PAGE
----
In this session, I think we found a nice blend between the pop/borderline-silly psych and knock-down drag-out combat adventure, all experienced and communicated in characterization and imagery. If I say so too, I think the warmth and fun among us as people really starts to show up too, and that goes with the sense of achievement and reward in the level-up which is more than merely "we killed enough guys, so it's beef time."

In my next prep, I will specially attend to creating multiple actors with multiple priorities, to set up open choices about whom to ally with about what, and thus enhancing the role of time relative to short and extended rests. It will matter in terms of who’s doing what when you’re doing something somewhere else. I'm looking forward to this context throwing everything I wrote about above into maximum drive.

What’s a “dungeon” anyway?

There’s a recent interesting thread at G+, which I’m not linking to because it mainly demonstrates how confounded the contributors have become in trying to discuss that. We talked about it for a while after play, which I snipped out because it was a bit fun-social and rambly, but I’ll summarize some of the points here.

We came up with three extremely distinct meanings of the term, in practice independent of one another.

  1. Dungeon as a literal set of interconnected chambers, experienced mainly at the “in there” perspective, meaning, making left-right and similar decisions. The default fiction is underground cellars, but it’s easily expanded to mean rooms in a complex building or interconnected buildings, or paths through a very thick wilderness or rock gullies, or even complex and unknown architecture in a community. James pointed out that it’s a useful fiction/realization of flow-chart space, providing a good or at least a well-established rationale for neither railroading player agency nor floatingin unbounded-whatever. Whether that’s all of play or a recognized subset is another question, but as such, there’s a certain relief to it on that basis alone.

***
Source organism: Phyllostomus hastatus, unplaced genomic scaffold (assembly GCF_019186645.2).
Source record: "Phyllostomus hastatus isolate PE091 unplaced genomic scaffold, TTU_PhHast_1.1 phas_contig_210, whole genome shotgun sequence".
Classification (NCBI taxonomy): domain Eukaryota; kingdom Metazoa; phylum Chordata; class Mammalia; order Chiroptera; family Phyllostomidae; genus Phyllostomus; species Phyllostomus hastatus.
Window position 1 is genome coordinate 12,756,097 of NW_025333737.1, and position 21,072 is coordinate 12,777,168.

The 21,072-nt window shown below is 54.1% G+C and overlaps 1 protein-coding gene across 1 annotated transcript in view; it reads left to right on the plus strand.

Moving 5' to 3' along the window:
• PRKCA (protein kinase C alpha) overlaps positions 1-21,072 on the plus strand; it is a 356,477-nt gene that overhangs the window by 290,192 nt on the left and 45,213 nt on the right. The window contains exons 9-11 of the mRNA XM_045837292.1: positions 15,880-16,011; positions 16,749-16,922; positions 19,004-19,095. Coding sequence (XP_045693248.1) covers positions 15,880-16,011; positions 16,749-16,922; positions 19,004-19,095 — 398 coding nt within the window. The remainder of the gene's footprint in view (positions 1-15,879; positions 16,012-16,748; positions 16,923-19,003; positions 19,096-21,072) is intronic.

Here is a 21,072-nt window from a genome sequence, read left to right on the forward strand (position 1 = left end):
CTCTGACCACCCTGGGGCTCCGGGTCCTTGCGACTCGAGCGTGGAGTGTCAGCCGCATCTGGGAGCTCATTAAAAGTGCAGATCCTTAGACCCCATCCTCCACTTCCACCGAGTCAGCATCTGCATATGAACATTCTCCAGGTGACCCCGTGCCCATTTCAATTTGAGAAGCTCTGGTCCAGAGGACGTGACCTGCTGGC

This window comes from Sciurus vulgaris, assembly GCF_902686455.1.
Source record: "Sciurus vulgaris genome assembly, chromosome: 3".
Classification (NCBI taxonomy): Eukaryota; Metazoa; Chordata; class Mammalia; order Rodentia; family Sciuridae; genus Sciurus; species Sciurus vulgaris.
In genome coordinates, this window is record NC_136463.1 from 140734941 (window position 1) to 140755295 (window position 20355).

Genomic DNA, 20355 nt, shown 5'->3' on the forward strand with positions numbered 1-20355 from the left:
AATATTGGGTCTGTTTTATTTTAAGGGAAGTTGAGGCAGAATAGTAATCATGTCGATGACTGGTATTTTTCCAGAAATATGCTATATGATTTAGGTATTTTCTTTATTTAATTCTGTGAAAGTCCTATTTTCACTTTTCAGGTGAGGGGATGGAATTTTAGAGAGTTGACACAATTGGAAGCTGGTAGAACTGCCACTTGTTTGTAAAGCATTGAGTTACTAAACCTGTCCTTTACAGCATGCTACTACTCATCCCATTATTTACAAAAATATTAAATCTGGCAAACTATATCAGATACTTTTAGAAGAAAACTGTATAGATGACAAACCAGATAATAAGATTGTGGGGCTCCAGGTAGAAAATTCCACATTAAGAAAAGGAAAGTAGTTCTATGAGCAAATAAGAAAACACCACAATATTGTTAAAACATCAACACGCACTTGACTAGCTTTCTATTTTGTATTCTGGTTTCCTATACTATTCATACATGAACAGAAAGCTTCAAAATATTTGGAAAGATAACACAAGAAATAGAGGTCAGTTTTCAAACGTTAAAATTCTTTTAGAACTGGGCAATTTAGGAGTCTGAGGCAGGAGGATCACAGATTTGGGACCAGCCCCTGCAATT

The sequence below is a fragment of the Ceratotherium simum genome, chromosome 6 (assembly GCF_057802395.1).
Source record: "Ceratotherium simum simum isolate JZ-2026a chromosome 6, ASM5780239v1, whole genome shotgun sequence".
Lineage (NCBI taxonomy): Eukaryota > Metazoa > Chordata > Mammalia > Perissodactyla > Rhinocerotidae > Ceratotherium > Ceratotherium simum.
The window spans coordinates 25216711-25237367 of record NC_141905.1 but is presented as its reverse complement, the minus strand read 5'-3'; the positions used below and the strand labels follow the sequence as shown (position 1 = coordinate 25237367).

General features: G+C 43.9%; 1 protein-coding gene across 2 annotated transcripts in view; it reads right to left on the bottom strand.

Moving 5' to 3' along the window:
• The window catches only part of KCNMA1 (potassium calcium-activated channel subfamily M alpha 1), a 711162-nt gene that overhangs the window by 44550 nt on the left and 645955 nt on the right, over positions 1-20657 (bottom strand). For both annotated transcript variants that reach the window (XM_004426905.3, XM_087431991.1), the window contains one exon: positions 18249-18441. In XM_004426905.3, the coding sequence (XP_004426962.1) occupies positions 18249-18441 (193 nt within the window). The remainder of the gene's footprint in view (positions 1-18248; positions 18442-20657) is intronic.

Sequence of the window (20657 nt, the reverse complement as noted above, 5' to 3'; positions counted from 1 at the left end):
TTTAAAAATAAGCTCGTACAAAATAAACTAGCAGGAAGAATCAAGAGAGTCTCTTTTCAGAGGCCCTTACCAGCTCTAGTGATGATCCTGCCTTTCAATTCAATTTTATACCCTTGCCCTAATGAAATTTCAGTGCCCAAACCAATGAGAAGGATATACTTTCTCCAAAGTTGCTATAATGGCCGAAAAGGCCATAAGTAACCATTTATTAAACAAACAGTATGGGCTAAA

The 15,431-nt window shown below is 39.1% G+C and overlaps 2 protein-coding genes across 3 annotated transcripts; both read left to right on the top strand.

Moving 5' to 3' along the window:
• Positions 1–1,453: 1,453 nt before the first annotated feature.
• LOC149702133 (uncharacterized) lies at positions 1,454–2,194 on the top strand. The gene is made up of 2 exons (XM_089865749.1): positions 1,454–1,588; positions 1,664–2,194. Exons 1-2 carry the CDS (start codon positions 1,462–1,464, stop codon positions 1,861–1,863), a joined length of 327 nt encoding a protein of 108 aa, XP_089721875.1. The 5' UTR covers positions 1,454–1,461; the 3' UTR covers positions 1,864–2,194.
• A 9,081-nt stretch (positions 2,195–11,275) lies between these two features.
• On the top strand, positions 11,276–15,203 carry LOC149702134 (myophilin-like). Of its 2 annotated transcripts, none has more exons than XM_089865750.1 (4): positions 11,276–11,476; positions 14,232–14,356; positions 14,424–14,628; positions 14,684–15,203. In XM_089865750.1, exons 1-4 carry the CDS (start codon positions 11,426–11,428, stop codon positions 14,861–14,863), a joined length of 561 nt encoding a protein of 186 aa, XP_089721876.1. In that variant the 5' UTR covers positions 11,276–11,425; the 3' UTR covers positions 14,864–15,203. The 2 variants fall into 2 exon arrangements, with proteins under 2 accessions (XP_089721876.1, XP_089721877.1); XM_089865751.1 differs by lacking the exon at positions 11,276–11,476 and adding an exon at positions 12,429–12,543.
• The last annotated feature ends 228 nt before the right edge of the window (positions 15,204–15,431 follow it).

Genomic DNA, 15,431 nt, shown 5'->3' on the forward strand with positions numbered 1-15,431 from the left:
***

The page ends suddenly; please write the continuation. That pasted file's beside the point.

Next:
2. Dungeon as a strategic play-context, i.e., The Crawl, regardless of its literal setting – the core concept is risk vs. gain, with emphatic loss conditions in place. The simplest version of the latter is the TPK, but good game design includes lots of other, more nuanced (real) loss conditions as well. I am also hasty to point out that although people tag this as “video game play,” the historical fact is that early Dungeons & Dragons play codified it, was even highly identified with it (this is before the “saga/story” play took precedence), and the early computer and video games absorbed it from the table-top. Another nuance is that even groups which disdain the Crawl often include it as a subroutine of play, sometimes associating it with “what players want” as opposed to the GM/DM “wanting the story,” and a great deal of game design in and out of D&D attempts to reconcile these perceived priorities in a variety of ways. Unsurprisingly, in these cases, the subroutine is coded, or activated, by invoking the tropes of #1 above.